Other islands which had more than one post office (except Benbecula; plus Cumbrae) used the name of the island's main place, but these were changed in 1995 (Outer Hebrides) or 2000 (Inner) to the island name:
|Island||Original post town||Date of change||New post town|
|Arran||BRODICK, Isle of Arran||2000||ISLE OF ARRAN|
|Barra||CASTLEBAY, Isle of Barra||1995||ISLE OF BARRA|
|Bute||ROTHESAY, Isle of Bute||2000||ISLE OF BUTE|
|Cumbrae||MILLPORT, Isle of Cumbrae||2000||ISLE OF CUMBRAE|
|Jura||CRAIGHOUSE, Isle of Jura||2000||ISLE OF JURA|
|North Uist||LOCHMADDY, Isle of North Uist||1995||ISLE OF NORTH UIST|
|South Uist||LOCHBOISDALE, Isle of South Uist||1995||ISLE OF SOUTH UIST|
|Tiree||SCARINISH, Isle of Tiree||2000||ISLE OF TIREE|
(Much of this had no effect on what words appeared on an address, only affecting what was capitalised: 'BRODICK, Isle of Arran' became 'Brodick, ISLE OF ARRAN'. Some of the subsidiary villages changed, though, for example 'Balemartine, SCARINISH, Isle of Tiree' to 'Balemartine, ISLE OF TIREE'.)
The islands that had only had one post office (except Cumbrae; plus Benbecula) all simply use the island name as the post town, namely:
ISLE OF CANNA, ISLE OF COLL, ISLE OF COLONSAY, ISLE OF EIGG, ISLE OF GIGHA, ISLE OF IONA, ISLE OF RHUM (later spelt RUM), ISLE OF SCALPAY (off Harris); and so too ISLE OF BENBECULA although it had several offices.
Finally, the following other inhabited islands, unconnected to the mainland, have never been post towns: Lismore, Kerrera and Luing come under OBAN, Argyll; Raasay comes under KYLE, Ross-shire; and Muck, which has never had a post office, comes under ISLE OF EIGG. (Of the now-uninhabited islands, Scarp came under HARRIS; Soay under MALLAIG, Inverness-shire; and St. Kilda was a post town.)
It should be noted that Stroma is not an Orkney isle and came under WICK, Caithness when inhabited.
These changes are detailed in the relevant postcode area albums – see HS, IV, KA, PA and (for Scilly) TR.
alphabetical list of post towns, including selected former post towns.
These post towns were:
|ANTRIM||CHESTER||INVERNESS||NEWCASTLE UPON TYNE||SOUTH WIRRAL|
LONDON is excluded from the list because it was never considered as having a 'county', as such – but essentially qualifies for inclusion.
Prior to 1974 a shorter list had been given as "Berwick-upon-Tweed, Birmingham, Edinburgh, Glasgow, Huntingdon, and Peterborough; and generally a county town which gives its name to a county, for example: Lincoln." (Post Office Guide, July 1969).
Some Welsh post towns qualified under the 'county towns' proviso prior to 1974 when the counties were changed: BRECON; CAERNARVON (now CAERNARFON); CARDIGAN; CARMARTHEN; DENBIGH; FLINT; MONMOUTH; MONTGOMERY. These all required the 'new' county name after 1974 (likewise HUNTINGDON).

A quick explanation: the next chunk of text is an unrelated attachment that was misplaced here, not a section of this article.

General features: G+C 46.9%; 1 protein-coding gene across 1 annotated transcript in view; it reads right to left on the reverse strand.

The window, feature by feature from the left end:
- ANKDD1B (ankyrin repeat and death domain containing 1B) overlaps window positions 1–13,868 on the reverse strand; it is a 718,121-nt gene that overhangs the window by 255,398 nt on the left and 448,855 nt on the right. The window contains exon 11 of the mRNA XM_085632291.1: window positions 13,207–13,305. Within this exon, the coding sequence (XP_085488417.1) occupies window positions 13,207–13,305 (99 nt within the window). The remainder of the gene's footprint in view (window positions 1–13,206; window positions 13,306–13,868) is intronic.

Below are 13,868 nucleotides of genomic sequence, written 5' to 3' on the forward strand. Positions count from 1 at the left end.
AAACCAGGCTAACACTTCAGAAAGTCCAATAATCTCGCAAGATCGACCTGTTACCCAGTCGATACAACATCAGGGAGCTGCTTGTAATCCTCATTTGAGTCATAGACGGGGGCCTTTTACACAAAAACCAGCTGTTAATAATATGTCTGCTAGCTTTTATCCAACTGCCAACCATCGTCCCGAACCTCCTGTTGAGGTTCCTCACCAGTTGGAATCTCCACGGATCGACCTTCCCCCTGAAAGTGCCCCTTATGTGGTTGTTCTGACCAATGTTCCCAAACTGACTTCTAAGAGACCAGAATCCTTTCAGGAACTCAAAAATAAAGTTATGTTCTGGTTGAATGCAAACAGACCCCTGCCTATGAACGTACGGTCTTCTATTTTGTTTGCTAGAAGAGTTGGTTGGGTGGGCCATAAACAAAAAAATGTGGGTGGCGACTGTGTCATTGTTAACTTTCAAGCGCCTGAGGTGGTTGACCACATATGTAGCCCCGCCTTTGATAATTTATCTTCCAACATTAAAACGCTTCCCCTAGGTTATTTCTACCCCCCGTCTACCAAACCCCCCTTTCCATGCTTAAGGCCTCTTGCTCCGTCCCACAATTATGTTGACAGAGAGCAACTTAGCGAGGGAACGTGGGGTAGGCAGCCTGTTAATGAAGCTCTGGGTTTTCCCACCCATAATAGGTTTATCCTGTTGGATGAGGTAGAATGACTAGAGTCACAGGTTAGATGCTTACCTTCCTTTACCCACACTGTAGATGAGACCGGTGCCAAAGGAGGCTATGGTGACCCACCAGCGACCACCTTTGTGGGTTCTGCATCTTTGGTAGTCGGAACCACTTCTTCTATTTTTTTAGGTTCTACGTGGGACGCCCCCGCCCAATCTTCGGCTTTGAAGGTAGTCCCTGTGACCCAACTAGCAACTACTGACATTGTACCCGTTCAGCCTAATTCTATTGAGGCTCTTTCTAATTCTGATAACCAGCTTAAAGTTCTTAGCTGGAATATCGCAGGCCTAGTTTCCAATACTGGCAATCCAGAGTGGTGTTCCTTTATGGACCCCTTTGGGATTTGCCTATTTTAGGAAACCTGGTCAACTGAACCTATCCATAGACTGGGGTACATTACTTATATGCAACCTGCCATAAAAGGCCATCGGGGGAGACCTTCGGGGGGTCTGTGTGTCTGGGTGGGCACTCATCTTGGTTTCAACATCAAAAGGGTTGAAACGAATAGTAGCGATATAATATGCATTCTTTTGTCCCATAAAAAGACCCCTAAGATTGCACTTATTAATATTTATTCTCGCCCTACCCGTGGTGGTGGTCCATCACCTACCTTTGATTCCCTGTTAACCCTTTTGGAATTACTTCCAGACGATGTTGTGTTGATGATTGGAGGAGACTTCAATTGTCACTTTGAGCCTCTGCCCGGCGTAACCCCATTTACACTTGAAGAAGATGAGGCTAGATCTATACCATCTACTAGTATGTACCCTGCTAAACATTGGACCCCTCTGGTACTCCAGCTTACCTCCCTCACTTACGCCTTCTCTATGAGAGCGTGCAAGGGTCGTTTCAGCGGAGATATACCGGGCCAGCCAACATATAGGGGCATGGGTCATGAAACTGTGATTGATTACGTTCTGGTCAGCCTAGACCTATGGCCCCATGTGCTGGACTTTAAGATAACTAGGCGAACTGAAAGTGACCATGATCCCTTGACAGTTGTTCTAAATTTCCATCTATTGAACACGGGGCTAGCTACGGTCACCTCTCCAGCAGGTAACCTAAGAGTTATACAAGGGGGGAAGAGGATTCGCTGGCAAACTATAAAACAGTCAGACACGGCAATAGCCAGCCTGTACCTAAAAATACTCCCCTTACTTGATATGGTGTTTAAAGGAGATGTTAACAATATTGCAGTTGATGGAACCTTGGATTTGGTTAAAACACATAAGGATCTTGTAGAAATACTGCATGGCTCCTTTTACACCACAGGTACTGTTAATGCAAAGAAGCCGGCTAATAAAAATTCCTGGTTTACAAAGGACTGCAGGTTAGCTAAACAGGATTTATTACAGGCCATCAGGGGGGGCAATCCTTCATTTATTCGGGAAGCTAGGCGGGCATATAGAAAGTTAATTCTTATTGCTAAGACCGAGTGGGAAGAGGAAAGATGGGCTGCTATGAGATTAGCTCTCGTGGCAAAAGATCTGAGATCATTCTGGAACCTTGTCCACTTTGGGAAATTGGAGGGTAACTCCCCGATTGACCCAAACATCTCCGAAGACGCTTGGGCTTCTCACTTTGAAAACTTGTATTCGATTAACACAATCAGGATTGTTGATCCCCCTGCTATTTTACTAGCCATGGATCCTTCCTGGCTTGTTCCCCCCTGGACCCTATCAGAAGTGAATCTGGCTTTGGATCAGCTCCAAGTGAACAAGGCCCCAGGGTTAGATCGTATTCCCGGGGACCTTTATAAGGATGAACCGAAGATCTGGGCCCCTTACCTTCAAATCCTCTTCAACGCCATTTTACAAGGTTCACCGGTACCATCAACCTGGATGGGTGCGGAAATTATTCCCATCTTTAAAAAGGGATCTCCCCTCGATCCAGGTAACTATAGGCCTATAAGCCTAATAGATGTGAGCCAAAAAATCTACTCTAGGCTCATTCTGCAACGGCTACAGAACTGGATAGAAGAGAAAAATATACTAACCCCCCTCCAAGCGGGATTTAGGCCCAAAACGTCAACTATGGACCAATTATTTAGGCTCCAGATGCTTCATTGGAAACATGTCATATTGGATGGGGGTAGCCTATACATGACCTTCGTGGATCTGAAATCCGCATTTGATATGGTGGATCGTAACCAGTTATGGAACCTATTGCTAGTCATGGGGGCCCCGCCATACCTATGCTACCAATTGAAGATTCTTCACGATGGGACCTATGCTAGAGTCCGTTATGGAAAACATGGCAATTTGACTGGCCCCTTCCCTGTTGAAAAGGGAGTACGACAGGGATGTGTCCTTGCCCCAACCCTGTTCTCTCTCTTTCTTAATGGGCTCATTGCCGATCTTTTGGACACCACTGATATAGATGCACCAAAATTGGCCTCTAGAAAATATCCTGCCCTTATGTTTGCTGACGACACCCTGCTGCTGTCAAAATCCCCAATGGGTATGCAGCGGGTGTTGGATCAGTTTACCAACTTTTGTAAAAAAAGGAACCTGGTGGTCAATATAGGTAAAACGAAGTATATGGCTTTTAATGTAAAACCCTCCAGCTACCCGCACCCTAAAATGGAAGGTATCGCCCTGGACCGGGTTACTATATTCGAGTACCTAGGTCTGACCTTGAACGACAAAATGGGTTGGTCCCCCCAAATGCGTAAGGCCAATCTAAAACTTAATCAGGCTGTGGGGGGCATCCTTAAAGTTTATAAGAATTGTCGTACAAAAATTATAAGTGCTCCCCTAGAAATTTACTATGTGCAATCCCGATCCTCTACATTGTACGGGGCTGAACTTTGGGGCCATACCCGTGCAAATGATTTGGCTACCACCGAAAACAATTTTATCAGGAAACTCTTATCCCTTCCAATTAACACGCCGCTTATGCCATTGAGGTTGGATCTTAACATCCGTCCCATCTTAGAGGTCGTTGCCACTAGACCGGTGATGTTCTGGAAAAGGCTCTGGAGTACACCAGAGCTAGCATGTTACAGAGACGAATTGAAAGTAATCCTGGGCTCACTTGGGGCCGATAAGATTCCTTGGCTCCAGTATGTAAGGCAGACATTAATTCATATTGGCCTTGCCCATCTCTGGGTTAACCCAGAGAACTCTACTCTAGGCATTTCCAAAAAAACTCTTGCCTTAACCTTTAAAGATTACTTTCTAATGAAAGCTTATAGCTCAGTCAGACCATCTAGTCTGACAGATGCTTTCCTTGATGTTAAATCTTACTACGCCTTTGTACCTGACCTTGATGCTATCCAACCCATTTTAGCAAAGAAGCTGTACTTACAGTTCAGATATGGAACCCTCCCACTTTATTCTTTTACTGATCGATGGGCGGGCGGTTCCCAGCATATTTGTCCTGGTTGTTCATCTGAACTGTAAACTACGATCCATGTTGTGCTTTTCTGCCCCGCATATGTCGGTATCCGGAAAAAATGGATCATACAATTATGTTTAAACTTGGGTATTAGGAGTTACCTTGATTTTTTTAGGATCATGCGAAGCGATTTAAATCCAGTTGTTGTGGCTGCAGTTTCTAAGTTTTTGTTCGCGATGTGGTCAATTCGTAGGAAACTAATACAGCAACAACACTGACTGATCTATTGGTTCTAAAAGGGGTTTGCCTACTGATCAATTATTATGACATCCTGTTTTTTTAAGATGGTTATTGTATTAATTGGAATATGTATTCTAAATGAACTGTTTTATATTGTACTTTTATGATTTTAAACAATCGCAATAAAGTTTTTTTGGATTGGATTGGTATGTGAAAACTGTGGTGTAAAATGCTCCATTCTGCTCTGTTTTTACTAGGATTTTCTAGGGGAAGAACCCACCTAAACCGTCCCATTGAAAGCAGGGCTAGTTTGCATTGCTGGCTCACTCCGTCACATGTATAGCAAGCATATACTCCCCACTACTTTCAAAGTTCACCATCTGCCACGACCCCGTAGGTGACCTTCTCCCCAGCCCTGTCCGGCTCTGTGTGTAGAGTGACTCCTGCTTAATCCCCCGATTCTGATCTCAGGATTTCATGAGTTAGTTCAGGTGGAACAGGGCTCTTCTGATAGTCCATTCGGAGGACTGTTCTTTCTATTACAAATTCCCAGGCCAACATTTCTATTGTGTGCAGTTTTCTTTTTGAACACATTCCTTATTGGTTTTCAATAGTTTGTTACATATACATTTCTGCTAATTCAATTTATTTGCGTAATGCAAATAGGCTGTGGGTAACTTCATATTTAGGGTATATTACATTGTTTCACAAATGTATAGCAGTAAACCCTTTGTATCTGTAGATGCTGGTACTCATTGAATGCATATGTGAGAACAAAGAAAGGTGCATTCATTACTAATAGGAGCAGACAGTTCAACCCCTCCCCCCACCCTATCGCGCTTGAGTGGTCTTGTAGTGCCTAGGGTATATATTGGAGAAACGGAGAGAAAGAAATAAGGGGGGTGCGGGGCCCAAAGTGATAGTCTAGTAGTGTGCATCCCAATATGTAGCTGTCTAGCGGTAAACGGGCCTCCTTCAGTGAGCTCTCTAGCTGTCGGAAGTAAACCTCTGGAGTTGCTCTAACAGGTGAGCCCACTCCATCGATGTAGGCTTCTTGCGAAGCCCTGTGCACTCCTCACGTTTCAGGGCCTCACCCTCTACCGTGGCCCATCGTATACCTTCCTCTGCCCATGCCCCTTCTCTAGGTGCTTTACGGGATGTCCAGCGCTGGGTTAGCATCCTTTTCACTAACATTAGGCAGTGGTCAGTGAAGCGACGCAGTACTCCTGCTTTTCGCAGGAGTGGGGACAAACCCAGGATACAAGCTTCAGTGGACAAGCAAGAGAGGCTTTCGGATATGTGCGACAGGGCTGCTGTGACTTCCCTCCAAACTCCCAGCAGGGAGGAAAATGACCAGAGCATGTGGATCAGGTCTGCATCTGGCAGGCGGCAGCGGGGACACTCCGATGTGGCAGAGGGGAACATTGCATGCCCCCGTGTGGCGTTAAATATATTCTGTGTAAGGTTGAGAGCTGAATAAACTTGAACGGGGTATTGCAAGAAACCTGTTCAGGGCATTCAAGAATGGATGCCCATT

Further post towns could have the county omitted, only as long as the full address and postcode were present. These were mostly post towns which were at the head of the postcode areas:
- In Scotland, all the traditional counties were retained;
- In Wales, however, the new counties (Powys, Clwyd etc.) were adopted;
- In Greater Manchester, no changes were made – e.g. OLDHAM, Lancs. and STOCKPORT, Cheshire remained correct;
- Teesside (which had been created and adopted by the Post Office on 1 April 1968) was replaced by Cleveland;
- The new counties Avon, Merseyside, Tyne & Wear and West Midlands were also introduced;
- Cumberland was renamed Cumbria and Westmorland replaced by either Cumbria or Lancashire;
- Yorkshire, which had not previously been prefixed with a compass point, was now referred to as North, South or West Yorkshire...
- ...and the new county of Humberside was introduced, but split into North Humberside for the north of the Humber and South Humberside for the south. (GOOLE, although south of the river, was assigned North Humberside because it was previously in Yorkshire rather than Lincolnshire);
- Huntingdonshire was subsumed into Cambridgeshire;
- Middlesex was retained – as were the traditional counties for towns within Greater London but outside the London postal area – e.g. HORNCHURCH, Essex; CARSHALTON, Surrey; SIDCUP, Kent;
- Sussex was split into East Sussex and West Sussex.
Counter date-stamps showing the 'new' counties of Tyne & Wear, S. Humberside and Dyfed; one showing an 'old' Scottish county, Kirkcudbrightshire; and one from 1950 showing Sussex – before it was split into West and East Sussex.
|Beds.||Hants.||Northants.||S. Glam.||W. Sussex|
|Berks.||Herts.||N. Humberside||S. Humberside||W. Yorkshire|
|E. Sussex||Middx.||Notts.||W. Glam.|
|Glos.||M. Glam.||Oxon.||W. Midlands.|
Also Salop (but not Shrops.) was permissible for Shropshire; and Co. for County was permissible in the case of Durham and the six Northern Ireland counties (with Co. Derry acceptable for Londonderry). The 'abbreviation' Tyne & Wear (with the ampersand) was also specified for Tyne and Wear.
The abbreviation Warks. for Warwickshire was later accepted too. I have not found an exact date; it was not listed in October 1979 but had been included by May 1983.